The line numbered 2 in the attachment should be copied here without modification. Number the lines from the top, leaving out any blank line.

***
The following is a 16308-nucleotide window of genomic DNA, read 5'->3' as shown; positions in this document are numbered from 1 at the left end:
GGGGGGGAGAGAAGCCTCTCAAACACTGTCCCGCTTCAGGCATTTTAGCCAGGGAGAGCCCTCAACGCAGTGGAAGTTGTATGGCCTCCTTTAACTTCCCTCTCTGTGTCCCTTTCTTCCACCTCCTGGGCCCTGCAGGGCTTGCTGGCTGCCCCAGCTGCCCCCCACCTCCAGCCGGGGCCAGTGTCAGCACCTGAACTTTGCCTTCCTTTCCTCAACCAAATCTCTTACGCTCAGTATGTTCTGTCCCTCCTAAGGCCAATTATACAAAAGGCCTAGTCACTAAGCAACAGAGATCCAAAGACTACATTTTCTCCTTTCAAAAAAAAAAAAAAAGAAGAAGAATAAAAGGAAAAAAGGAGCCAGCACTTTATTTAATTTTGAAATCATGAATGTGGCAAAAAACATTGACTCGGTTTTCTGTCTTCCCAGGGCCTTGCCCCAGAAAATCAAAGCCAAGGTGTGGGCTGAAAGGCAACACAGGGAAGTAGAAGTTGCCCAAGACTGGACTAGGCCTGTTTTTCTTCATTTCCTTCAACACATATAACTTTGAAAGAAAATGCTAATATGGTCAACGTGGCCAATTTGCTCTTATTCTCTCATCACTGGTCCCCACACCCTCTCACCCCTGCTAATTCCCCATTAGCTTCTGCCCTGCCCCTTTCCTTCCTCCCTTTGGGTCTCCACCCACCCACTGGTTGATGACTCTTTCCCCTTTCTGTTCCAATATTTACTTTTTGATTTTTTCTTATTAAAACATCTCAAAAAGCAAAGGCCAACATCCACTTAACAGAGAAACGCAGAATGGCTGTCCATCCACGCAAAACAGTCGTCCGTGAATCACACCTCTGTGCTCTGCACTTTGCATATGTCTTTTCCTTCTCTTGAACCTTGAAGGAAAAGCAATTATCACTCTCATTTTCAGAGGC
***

GGGGGGGAGAGAAGCCTCTCAAACACTGTCCCGCTTCAGGCATTTTAGCCAGGGAGAGCCCTCAACGCAGTGGAAGTTGTATGGCCTCCTTTAACTTCCCTCTCTGTGTCCCTTTCTTCCACCTCCTGGGCCCTGCAGGGCTTGCTGGCTGCCCCAGCTGCCCCCCACCTCCAGCCGGGGCCAGTGTCAGCACCTGAACTTTGCCTTCCTTTCCTCAACCAAATCTCTTACGCTCAGTATGTTCTGTCCCTCCTAAGGCCAATTATACAAAAGGCCTAGTCACTAAGCAACAGAGATCCAAAGACTACATTTTCTCCTTTCAAAAAAAAAAAAAAAGAAGAAGAATAAAAGGAAAAAAGGAGCCAGCACTTTATTTAATTTTGAAATCATGAATGTGGCAAAAAACATTGACTCGGTTTTCTGTCTTCCCAGGGCCTTGCCCCAGAAAATCAAAGCCAAGGTGTGGGCTGAAAGGCAACACAGGGAAGTAGAAGTTGCCCAAGACTGGACTAGGCCTGTTTTTCTTCATTTCCTTCAACACATATAACTTTGAAAGAAAATGCTAATATGGTCAACGTGGCCAATTTGCTCTTATTCTCTCATCACTGGTCCCCACACCCTCTCACCCCTGCTAATTCCCCATTAGCTTCTGCCCTGCCCCTTTCCTTCCTCCCTTTGGGTCTCCACCCACCCACTGGTTGATGACTCTTTCCCCTTTCTGTTCCAATATTTACTTTTTGATTTTTTCTTATTAAAACATCTCAAAAAGCAAAGGCCAACATCCACTTAACAGAGAAACGCAGAATGGCTGTCCATCCACGCAAAACAGTCGTCCGTGAATCACACCTCTGTGCTCTGCACTTTGCATATGTCTTTTCCTTCTCTTGAACCTTGAAGGAAAAGCAATTATCACTCTCATTTTCAGAGGC